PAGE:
Her craft involves intertwining two lines, which are waxed together, and then fixed with a flexible knot. These versatile and natural products are a celebration of the earth and the sea.
Although she grew up surfing, Daniela’s passion is now for diving. It brings her an appreciation for the power of the ocean, and she and her boyfriend enjoy spearfishing in their spare time. It is these catches that inspired the next part of her artistic project.
She uses the whole fish to print an image on fabric in a traditional Japanese method called Gyotaku. This technique dates to the 1800s and was originally used to record fishermen’s catches. Printing fish with organic inks, including squid ink, or developing natural elements using old prints, Luzalba’s products pay tribute to the Portuguese sea and its fishing communities.
To get the desired effect, Daniela rubs the ink with her fingers into the fish scales. Then she uses the fabric from old sheets she collects locally to transfer onto the fish and create an impression. The concept reinterprets traditional fishing methods, raises consciousness about the seas (and being part of their conservation) and promotes their sustainability.
The higher goal is to create a catalogue of local fish, which she also digitalises. Her boyfriend, Matthew Falkous, is a marine biologist so she hopes she can create a working community of professionals who value the natural resources of the ocean. “My process registers the textures and details, the size, all things which could be useful to scientists in the future. It is not just about creating art to sell.”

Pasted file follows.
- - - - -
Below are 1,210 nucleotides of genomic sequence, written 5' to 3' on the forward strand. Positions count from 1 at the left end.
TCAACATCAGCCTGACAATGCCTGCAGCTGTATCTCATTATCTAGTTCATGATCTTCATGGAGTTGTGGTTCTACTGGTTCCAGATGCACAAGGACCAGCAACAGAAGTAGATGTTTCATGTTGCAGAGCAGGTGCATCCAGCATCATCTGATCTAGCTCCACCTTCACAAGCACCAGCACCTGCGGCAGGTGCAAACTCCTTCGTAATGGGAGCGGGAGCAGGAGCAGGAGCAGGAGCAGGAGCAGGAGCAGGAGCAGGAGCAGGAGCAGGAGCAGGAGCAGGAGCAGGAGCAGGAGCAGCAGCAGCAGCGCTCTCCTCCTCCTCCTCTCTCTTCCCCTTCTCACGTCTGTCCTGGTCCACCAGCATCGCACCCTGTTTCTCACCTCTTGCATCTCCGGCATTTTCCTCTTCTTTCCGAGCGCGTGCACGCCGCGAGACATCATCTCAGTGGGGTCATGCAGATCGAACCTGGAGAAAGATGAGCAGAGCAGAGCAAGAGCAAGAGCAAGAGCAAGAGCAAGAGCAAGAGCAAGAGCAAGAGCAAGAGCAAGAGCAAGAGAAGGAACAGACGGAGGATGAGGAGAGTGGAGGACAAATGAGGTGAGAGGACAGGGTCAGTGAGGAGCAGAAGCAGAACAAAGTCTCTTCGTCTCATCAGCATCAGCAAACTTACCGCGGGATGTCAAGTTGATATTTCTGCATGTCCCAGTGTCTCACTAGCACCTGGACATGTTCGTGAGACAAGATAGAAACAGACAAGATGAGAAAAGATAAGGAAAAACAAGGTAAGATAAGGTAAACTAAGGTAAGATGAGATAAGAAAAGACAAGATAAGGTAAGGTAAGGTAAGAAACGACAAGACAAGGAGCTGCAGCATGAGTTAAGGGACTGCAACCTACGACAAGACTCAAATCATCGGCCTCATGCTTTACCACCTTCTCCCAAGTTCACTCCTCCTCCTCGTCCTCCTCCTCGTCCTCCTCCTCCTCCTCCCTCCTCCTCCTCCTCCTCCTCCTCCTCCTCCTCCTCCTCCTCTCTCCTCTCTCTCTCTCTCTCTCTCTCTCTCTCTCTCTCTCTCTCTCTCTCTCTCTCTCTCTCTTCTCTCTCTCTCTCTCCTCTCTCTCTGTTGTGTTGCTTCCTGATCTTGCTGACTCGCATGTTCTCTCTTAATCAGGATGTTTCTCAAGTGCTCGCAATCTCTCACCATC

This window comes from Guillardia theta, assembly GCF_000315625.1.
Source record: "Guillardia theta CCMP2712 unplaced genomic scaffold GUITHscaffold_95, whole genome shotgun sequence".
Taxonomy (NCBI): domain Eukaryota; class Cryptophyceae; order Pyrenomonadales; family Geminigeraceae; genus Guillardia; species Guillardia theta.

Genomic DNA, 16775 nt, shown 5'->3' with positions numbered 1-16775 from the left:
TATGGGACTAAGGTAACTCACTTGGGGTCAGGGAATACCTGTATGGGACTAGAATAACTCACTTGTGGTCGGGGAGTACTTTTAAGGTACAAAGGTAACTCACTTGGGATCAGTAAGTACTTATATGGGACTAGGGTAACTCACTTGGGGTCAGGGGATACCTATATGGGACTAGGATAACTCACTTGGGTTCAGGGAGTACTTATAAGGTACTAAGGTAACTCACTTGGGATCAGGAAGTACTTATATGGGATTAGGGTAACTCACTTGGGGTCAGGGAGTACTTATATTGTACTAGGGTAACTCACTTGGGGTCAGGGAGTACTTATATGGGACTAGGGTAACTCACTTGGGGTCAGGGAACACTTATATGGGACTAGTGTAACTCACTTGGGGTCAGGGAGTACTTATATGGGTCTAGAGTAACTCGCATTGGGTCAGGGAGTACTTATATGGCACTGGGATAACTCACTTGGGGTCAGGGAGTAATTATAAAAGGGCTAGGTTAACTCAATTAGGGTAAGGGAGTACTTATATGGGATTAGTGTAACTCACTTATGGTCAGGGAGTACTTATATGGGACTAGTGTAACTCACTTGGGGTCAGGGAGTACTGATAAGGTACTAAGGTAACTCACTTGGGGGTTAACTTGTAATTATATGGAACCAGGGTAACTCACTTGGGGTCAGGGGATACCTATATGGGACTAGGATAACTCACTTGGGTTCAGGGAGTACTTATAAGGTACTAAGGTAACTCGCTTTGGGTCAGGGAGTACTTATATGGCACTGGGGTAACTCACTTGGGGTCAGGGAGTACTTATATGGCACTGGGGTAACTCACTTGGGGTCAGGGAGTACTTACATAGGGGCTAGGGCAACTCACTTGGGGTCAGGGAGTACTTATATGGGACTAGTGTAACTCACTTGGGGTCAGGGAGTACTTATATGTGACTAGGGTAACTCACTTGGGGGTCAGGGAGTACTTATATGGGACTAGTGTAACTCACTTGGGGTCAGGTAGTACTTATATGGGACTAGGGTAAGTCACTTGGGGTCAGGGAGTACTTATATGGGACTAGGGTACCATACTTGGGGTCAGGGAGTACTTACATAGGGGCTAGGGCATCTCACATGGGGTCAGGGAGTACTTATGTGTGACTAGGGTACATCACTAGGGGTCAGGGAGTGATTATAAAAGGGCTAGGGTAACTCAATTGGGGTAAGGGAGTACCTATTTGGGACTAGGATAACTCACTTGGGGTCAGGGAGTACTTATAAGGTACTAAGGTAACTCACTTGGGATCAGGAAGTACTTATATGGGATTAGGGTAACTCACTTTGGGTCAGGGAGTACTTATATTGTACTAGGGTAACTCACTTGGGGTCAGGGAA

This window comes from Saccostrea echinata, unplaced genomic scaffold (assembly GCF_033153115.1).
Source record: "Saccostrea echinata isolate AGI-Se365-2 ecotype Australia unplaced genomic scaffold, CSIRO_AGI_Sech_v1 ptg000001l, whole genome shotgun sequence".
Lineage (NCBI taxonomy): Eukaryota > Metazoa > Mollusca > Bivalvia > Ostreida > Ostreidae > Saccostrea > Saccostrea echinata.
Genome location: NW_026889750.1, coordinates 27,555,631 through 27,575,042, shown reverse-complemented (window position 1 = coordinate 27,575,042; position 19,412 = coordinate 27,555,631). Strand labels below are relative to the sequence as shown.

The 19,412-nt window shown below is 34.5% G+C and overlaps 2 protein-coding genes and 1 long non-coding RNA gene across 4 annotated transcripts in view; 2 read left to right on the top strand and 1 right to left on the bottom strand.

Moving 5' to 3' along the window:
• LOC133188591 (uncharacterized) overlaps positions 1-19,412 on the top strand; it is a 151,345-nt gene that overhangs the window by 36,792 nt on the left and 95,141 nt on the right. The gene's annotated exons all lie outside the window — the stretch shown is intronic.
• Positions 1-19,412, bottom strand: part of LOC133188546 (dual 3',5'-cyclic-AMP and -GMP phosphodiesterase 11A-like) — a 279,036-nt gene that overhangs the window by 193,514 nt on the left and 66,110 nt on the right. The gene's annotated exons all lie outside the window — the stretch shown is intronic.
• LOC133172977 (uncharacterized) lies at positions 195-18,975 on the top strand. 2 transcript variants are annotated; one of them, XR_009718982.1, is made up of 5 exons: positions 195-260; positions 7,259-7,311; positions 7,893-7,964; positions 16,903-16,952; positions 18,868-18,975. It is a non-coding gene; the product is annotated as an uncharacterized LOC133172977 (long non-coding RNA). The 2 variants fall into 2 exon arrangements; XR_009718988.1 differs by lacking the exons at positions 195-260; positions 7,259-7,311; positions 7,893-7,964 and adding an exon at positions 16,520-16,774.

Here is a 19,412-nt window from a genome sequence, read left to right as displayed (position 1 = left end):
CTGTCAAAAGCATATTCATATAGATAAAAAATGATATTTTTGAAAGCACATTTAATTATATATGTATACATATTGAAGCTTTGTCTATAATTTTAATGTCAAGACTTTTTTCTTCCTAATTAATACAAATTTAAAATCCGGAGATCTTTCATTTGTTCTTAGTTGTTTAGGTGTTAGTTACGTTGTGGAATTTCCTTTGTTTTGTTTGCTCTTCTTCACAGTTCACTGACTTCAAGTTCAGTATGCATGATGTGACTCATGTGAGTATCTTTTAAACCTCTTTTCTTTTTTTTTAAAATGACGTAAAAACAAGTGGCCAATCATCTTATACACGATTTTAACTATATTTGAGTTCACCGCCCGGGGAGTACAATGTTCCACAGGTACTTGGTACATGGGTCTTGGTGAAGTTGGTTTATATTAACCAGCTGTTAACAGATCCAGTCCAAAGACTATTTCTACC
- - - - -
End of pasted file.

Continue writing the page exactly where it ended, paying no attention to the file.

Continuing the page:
She only uses fish that she or her friends catch as she wishes to create sustainable art. “The other day we swam with an octopus and appreciated its beauty and just let it swim away. We also need to protect fish so they are there for our children. My aim is to make my artistic research more accessible.”
Luzalba is now a trademark with a certified artisanal production, specialising in art prints and jewellery products. She enlisted the help of Fabrica de Empreendedora to apply for the Cartão de Artesão and become a protected member of Profissão de Cultura. “They helped mentor me to bring all my ideas together into a registered brand and apply for a grant.”
As engaged as she is with ancient traditions, rituals and esoteric processes, she is also embracing future technologies by putting her images on NFTs (Non-fungible token), the future way of selling art, which can be purchased with cryptocurrency.
She is also engaged with passing on her knowledge to future generations – she is an art teacher in the Aljezur International school and confesses to being passionate about her students and feeling very connected with them.
Daniela represents the evolving aesthetics and culture of Portugal. Deeply sensitive to her environment and culture, she embodies the Portuguese values and traditions, which she celebrates with an artistic awareness and sensitivity that is both beautiful and practical.
Instagram: @luzalba.art (art projects)
Instagram: @luzalba.jewelry (jewellery collections)